Facebook Backs Two Major Undersea Cable Projects, Google Joins Forces For One
Mark Zuckerberg is charting a course for the deep seas that would make nautically-inspired film director James Cameron jealous.
Facebook said Monday that it’s backing two new massive underwater cable projects, one in Africa and another in Asia. Google is on board for the latter project as the two Silicon Valley titans move to command more of the global infrastructure that powers their businesses.
Owning The Digital Superhighway
Faced with slowing user growth in North America and Europe, Facebook’s investments in Africa and Asia should come as no surprise: the continents are home to many of the 3.6 billion people still without internet access. Like Google (which announced a $10 billion investment in digitizing India last year), Facebook is highly motivated to build out infrastructure in emerging markets, so it’s no wonder the two have linked up:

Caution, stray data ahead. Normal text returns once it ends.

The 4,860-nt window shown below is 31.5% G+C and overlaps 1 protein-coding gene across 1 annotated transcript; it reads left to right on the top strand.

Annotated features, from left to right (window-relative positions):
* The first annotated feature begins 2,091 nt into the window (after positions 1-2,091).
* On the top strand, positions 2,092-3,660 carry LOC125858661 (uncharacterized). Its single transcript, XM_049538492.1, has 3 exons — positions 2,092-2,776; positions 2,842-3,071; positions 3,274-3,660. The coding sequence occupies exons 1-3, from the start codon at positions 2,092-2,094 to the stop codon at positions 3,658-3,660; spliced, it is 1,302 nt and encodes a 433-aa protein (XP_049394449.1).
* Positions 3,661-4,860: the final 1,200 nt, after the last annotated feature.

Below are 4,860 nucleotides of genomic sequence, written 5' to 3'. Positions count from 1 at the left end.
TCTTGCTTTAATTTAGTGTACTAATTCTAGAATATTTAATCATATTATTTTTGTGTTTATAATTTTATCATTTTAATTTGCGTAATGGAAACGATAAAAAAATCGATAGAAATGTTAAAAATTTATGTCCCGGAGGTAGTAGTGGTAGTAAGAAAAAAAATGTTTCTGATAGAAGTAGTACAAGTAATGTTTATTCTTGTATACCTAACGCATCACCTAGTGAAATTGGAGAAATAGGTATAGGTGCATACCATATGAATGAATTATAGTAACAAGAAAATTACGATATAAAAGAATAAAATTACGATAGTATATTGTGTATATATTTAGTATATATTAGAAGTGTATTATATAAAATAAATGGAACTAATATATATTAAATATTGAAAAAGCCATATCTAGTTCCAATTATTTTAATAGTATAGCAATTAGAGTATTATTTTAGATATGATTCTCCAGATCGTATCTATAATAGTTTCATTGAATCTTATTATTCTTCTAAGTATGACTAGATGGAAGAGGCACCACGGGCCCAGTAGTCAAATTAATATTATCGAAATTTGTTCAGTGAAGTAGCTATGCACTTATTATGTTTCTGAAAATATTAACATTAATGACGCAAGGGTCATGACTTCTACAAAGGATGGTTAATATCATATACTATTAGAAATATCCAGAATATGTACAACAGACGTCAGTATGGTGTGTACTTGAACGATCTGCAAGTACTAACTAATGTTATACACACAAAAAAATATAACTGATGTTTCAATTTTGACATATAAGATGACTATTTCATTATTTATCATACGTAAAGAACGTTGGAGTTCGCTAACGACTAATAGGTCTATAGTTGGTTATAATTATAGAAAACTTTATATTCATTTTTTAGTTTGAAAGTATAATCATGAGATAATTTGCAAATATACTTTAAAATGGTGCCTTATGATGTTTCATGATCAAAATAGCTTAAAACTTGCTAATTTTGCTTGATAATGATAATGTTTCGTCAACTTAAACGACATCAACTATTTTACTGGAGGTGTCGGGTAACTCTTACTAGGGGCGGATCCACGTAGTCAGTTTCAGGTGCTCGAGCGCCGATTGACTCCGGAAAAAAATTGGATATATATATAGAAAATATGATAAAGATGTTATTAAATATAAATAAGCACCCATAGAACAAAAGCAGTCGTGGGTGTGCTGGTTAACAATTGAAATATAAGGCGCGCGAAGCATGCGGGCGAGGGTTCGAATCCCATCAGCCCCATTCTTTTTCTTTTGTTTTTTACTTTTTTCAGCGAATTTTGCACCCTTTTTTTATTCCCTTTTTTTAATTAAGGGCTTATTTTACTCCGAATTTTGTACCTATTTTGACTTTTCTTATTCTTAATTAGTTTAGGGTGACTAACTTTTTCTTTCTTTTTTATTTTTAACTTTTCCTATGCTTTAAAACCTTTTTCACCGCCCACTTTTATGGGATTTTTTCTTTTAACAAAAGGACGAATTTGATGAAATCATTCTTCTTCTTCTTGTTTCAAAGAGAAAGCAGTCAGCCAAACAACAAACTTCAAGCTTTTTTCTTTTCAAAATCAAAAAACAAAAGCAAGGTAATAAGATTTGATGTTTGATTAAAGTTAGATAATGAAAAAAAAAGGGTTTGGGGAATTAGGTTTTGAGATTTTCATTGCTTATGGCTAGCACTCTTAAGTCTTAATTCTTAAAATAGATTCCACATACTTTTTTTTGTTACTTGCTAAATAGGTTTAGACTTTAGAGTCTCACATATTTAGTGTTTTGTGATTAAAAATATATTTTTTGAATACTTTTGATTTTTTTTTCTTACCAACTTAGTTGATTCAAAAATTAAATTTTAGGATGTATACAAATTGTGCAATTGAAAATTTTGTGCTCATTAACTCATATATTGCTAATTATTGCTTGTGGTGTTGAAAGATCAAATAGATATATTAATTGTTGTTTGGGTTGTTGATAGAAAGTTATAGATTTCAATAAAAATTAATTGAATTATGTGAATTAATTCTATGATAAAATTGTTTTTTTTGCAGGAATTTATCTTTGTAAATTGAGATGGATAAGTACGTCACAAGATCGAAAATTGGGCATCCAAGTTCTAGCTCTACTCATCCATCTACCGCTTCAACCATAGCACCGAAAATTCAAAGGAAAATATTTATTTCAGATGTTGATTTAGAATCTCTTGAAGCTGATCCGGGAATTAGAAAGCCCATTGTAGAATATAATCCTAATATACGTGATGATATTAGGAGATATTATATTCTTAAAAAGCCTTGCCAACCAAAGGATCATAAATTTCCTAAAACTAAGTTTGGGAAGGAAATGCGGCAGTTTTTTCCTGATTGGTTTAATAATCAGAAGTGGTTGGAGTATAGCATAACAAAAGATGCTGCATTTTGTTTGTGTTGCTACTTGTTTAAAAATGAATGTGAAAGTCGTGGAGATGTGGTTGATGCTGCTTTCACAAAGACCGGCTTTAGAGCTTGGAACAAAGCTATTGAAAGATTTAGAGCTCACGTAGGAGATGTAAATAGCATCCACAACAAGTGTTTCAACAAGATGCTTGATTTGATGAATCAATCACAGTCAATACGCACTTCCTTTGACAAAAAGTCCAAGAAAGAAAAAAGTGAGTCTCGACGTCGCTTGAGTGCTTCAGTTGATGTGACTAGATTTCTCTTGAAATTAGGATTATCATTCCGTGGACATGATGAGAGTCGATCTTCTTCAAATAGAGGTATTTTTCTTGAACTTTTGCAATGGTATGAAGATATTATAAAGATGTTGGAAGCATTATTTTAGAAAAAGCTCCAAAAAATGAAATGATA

- Facebook and Google will together back a 7,500-mile-long underwater cable system in the Asia-Pacific that will serve burgeoning demand for broadband and 5G connectivity in the region. Dubbed Apricot, the project (set to go live by 2024) will connect Japan, Taiwan, Guam, the Philippines, Indonesia, and Singapore.
- Facebook’s 2Africa cable project, a partnership already in the works with a group of telecoms, will now tack on connections to Seychelles, Comoros Island, Angola, and Nigeria. Launching by 2023, 2Africa will ultimately link 26 countries.
Financial terms of the projects weren’t disclosed, but it’s evident why Facebook and Google are willing to fork out major funding for cables. Similar to Amazon, which leases its own fleet of cargo planes to dial back its reliance on third parties, having cable ownership means Facebook and Google won’t rack up hefty expenses for fiber-optic transmissions.
Spy Games: In the last two years, Google and Facebook shuttered multiple projects connecting the U.S. with Hong Kong, owing to security concerns after China cracked down on the semi-autonomous city-state. Hong Kong has been East Asia’s cable hub, but that seems poised to change amid U.S. government opposition.